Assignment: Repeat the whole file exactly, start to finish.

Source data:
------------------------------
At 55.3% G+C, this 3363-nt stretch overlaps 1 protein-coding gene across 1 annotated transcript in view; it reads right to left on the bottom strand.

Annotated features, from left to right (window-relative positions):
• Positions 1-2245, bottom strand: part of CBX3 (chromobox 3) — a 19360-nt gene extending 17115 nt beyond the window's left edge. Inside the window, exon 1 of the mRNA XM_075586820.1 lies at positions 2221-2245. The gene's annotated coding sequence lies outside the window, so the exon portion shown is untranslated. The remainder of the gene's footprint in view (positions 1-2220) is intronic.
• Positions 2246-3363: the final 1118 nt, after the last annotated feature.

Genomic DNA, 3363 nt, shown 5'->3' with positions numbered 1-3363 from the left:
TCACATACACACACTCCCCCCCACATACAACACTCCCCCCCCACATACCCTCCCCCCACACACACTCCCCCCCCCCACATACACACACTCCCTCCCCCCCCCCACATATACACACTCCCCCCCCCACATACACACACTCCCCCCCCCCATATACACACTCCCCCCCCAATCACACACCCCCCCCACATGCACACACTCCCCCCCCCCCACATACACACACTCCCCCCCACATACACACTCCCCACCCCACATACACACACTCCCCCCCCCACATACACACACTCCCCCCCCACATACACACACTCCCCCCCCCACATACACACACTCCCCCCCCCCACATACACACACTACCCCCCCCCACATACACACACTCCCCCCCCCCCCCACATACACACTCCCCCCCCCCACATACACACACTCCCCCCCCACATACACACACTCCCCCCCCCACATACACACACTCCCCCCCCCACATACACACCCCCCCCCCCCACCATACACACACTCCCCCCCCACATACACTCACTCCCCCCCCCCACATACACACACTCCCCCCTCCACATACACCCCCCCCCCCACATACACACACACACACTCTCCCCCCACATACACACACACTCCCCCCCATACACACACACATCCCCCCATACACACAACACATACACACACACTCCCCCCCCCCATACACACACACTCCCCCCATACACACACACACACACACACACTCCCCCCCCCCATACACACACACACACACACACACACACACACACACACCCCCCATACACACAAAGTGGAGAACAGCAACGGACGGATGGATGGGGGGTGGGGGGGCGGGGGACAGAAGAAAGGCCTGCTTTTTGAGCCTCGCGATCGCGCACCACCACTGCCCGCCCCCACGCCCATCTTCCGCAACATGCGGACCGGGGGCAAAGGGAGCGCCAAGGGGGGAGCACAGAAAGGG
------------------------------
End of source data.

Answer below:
At 55.3% G+C, this 3363-nt stretch overlaps 1 protein-coding gene across 1 annotated transcript in view; it reads right to left on the bottom strand.

Annotated features, from left to right (window-relative positions):
• Positions 1-2245, bottom strand: part of CBX3 (chromobox 3) — a 19360-nt gene extending 17115 nt beyond the window's left edge. Inside the window, exon 1 of the mRNA XM_075586820.1 lies at positions 2221-2245. The gene's annotated coding sequence lies outside the window, so the exon portion shown is untranslated. The remainder of the gene's footprint in view (positions 1-2220) is intronic.
• Positions 2246-3363: the final 1118 nt, after the last annotated feature.

Genomic DNA, 3363 nt, shown 5'->3' with positions numbered 1-3363 from the left:
TCACATACACACACTCCCCCCCACATACAACACTCCCCCCCCACATACCCTCCCCCCACACACACTCCCCCCCCCCACATACACACACTCCCTCCCCCCCCCCACATATACACACTCCCCCCCCCACATACACACACTCCCCCCCCCCATATACACACTCCCCCCCCAATCACACACCCCCCCCACATGCACACACTCCCCCCCCCCCACATACACACACTCCCCCCCACATACACACTCCCCACCCCACATACACACACTCCCCCCCCCACATACACACACTCCCCCCCCACATACACACACTCCCCCCCCCACATACACACACTCCCCCCCCCCACATACACACACTACCCCCCCCCACATACACACACTCCCCCCCCCCCCCACATACACACTCCCCCCCCCCACATACACACACTCCCCCCCCACATACACACACTCCCCCCCCCACATACACACACTCCCCCCCCCACATACACACCCCCCCCCCCCACCATACACACACTCCCCCCCCACATACACTCACTCCCCCCCCCCACATACACACACTCCCCCCTCCACATACACCCCCCCCCCCACATACACACACACACACTCTCCCCCCACATACACACACACTCCCCCCCATACACACACACATCCCCCCATACACACAACACATACACACACACTCCCCCCCCCCATACACACACACTCCCCCCATACACACACACACACACACACACTCCCCCCCCCCATACACACACACACACACACACACACACACACACACACCCCCCATACACACAAAGTGGAGAACAGCAACGGACGGATGGATGGGGGGTGGGGGGGCGGGGGACAGAAGAAAGGCCTGCTTTTTGAGCCTCGCGATCGCGCACCACCACTGCCCGCCCCCACGCCCATCTTCCGCAACATGCGGACCGGGGGCAAAGGGAGCGCCAAGGGGGGAGCACAGAAAGGG